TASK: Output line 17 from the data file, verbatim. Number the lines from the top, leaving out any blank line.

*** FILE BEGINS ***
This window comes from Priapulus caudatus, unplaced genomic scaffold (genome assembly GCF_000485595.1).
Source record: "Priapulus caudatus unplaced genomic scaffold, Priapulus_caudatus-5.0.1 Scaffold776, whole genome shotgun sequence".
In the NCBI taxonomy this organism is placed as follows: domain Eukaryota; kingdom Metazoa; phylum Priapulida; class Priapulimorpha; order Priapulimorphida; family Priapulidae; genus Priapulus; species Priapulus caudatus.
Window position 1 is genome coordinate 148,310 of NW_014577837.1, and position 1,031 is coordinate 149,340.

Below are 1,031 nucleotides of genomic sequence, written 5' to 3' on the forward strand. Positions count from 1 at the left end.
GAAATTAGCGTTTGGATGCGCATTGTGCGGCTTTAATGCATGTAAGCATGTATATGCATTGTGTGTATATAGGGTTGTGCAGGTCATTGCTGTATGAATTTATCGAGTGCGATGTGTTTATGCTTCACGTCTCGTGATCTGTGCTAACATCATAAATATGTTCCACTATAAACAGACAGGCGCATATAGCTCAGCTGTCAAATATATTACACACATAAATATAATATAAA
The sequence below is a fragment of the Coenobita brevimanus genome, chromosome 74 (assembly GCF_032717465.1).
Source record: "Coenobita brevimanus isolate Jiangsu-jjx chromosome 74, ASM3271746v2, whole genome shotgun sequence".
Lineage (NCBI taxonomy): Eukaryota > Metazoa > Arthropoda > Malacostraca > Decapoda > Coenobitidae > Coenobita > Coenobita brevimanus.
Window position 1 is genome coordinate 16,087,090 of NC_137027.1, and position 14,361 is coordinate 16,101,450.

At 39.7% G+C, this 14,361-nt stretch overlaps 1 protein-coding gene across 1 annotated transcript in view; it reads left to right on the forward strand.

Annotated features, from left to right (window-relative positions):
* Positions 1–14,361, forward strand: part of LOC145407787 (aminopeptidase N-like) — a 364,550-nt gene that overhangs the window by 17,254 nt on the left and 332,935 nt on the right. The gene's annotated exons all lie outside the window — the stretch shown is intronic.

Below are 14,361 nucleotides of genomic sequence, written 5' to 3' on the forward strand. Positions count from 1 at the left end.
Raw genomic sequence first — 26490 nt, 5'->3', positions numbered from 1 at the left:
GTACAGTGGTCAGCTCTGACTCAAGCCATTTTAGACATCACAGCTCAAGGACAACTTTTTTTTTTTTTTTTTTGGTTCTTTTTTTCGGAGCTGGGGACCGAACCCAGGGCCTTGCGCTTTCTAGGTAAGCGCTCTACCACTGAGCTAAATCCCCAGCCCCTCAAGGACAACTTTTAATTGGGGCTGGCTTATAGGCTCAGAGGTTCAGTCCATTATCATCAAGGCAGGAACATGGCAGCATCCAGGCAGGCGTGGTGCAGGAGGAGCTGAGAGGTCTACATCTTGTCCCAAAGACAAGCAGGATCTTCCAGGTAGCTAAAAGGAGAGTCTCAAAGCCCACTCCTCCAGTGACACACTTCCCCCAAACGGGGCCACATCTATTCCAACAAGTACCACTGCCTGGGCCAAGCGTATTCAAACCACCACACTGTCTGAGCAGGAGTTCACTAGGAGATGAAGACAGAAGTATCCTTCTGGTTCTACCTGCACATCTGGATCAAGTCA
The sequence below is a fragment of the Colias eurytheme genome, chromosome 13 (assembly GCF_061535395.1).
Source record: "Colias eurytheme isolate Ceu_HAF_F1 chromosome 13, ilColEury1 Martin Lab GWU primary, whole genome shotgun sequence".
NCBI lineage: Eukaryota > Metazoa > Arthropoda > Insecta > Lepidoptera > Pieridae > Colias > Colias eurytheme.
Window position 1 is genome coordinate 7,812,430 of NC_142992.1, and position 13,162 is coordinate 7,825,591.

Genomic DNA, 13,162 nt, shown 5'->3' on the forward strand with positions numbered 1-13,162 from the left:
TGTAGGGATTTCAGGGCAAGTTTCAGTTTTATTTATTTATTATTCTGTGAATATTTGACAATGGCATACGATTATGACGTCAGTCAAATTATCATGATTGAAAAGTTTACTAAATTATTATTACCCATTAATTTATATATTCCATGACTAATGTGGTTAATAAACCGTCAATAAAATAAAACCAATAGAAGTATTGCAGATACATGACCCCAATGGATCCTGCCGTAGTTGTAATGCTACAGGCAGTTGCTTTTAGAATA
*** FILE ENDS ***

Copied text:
The sequence below is a fragment of the Colias eurytheme genome, chromosome 13 (assembly GCF_061535395.1).